It’s Just a List, Right?

Charles Cooper

The theatre of the president’s budget.

United States Capitol and the Senate Building, Washington DC USA

Co-Authored by Nadeam Elshami

Part of the fun in the release of the president’s budget is watching all the theatre around it – the president’s party is generally in agreement with some elements, while frantically running away from others; those not in the president’s party work to link their opponents to all the controversial policies in the budget, as though they championed them.

At the same time, everyone knows the budget survived the car ride from the White House to the Capitol, but it is pretty much inactive thereafter.

It’s good political theatre, but there are some significant (albeit not immediate) consequences to the budget (regardless of its prospects) that shouldn’t be entirely ignored. After all, it does provide insight into where the president’s priorities are and, sometimes more importantly, where they are not.

For those closely watching federal programs, a review of the budget should trigger questions and concerns well beyond it. For those who dismiss these important insights as simply “going nowhere,” their priorities may fall victim to a longer-term game plan they are missing.

For example, consider the “major savings and reforms” list that is attached to the budget. This year, this list provides recommendations for over $25 billion in discretionary program eliminations and over $22 billion in discretionary program funding reductions.

It’s easy to look at this list and think “but the budget goes nowhere; it’s just a list, right?” Not quite.

For programs proposed for elimination – from the Manufacturing Extension Partnership and the Community Development Block Grants to the TIGER Grant Program and the 21st Century Community Learning Centers – simply being on this list presents meaningful risk.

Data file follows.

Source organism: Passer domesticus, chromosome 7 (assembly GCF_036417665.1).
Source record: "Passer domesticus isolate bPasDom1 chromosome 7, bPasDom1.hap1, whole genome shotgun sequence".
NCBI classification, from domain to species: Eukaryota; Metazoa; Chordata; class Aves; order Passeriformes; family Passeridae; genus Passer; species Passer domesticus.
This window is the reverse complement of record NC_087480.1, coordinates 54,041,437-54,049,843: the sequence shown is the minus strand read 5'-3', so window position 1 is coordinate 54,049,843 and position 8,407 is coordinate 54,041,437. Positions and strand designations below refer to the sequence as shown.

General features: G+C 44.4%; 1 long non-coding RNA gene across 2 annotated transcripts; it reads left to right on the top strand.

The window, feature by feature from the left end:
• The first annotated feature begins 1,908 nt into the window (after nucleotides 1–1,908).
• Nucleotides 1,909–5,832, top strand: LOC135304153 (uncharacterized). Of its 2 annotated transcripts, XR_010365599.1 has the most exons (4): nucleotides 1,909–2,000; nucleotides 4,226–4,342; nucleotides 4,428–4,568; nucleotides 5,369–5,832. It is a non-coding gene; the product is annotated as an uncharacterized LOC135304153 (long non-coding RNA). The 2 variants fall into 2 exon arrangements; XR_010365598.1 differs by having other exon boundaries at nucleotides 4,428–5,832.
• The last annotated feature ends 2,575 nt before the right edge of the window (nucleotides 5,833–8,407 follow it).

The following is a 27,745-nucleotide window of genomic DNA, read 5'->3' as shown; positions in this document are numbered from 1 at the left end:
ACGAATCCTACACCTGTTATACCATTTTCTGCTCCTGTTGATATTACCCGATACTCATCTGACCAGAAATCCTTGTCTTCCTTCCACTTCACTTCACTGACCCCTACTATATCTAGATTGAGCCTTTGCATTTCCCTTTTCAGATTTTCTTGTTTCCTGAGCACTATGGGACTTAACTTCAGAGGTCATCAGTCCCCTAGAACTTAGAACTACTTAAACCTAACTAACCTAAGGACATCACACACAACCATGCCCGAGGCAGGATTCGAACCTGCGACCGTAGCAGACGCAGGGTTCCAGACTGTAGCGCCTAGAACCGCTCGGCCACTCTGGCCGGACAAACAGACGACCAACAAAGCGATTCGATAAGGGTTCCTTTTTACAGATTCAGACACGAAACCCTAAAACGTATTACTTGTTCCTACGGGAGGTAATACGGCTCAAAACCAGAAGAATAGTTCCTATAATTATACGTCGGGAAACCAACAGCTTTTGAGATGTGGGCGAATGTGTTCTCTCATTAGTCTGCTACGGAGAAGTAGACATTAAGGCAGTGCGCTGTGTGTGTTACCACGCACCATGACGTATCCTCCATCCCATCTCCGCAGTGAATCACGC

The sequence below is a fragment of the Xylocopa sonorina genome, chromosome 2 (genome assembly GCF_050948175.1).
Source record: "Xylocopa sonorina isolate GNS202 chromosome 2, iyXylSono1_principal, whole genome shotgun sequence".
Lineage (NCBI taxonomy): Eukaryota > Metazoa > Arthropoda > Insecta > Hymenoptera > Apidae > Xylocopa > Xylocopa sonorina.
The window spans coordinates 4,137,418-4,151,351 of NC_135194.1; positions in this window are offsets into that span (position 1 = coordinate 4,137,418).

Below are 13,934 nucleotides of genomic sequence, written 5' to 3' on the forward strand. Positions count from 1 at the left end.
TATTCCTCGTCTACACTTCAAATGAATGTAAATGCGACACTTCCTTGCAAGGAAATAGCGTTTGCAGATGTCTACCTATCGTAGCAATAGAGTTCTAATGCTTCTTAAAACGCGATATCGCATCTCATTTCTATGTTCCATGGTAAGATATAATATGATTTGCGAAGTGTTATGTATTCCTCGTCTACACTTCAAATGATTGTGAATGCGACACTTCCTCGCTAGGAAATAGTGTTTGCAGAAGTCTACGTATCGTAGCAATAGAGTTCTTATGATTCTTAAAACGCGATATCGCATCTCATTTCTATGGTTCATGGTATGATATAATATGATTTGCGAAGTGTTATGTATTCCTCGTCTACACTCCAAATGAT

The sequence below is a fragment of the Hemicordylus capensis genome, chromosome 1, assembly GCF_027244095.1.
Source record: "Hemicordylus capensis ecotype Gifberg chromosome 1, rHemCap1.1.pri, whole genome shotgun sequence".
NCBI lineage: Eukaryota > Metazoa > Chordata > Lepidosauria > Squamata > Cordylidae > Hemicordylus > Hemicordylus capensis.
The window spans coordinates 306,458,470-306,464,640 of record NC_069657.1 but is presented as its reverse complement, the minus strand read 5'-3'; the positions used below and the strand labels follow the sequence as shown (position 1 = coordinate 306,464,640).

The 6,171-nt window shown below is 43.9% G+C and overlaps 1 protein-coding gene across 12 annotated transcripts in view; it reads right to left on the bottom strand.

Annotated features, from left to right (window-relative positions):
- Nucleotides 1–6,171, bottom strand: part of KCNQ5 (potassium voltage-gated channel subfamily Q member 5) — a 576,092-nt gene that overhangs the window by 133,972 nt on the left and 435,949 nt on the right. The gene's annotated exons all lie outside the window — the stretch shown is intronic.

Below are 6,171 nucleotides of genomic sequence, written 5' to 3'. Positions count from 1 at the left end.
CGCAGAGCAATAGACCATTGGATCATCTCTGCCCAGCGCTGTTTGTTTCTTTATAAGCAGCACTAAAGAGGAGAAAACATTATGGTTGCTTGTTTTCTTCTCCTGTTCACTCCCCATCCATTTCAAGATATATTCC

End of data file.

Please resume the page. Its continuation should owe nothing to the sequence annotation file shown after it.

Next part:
First, the President of the United States, with the support of relevant cabinet members and the Office of Management and Budget, favors elimination of the program. Regardless of the merits of their argument, they are heavy opponents to face in a funding fight, either now or down the road.

Secondly, building a record around a program may not seem like a risk in today’s political landscape, but tomorrow’s political landscape could be vastly different. The policymakers defending the program may be faced with other priorities competing for their political clout, or may not be as well-positioned to defend the program, or may even no longer be in Congress. The administration that just recommended the program be eliminated will be here for at least the next two funding debates, and we are certain the vast majority of the recommendations on this year’s list will be there again next year.

Lastly, these lists give policymakers ideas, causes, and priorities in an era when notching policy victories isn’t easy. For an energetic policymaker, identifying a program on the list as an elimination to champion is a new opportunity to demonstrate leadership with the built-in support of the president.

So, when evaluating the budget, don’t just consider its lifespan in the legislative process – consider the long-term implications to the issues you care about regardless of the budget’s future. In other words, when your favorite program shows up on the “Major Savings and Reforms” list, don’t dismiss it.

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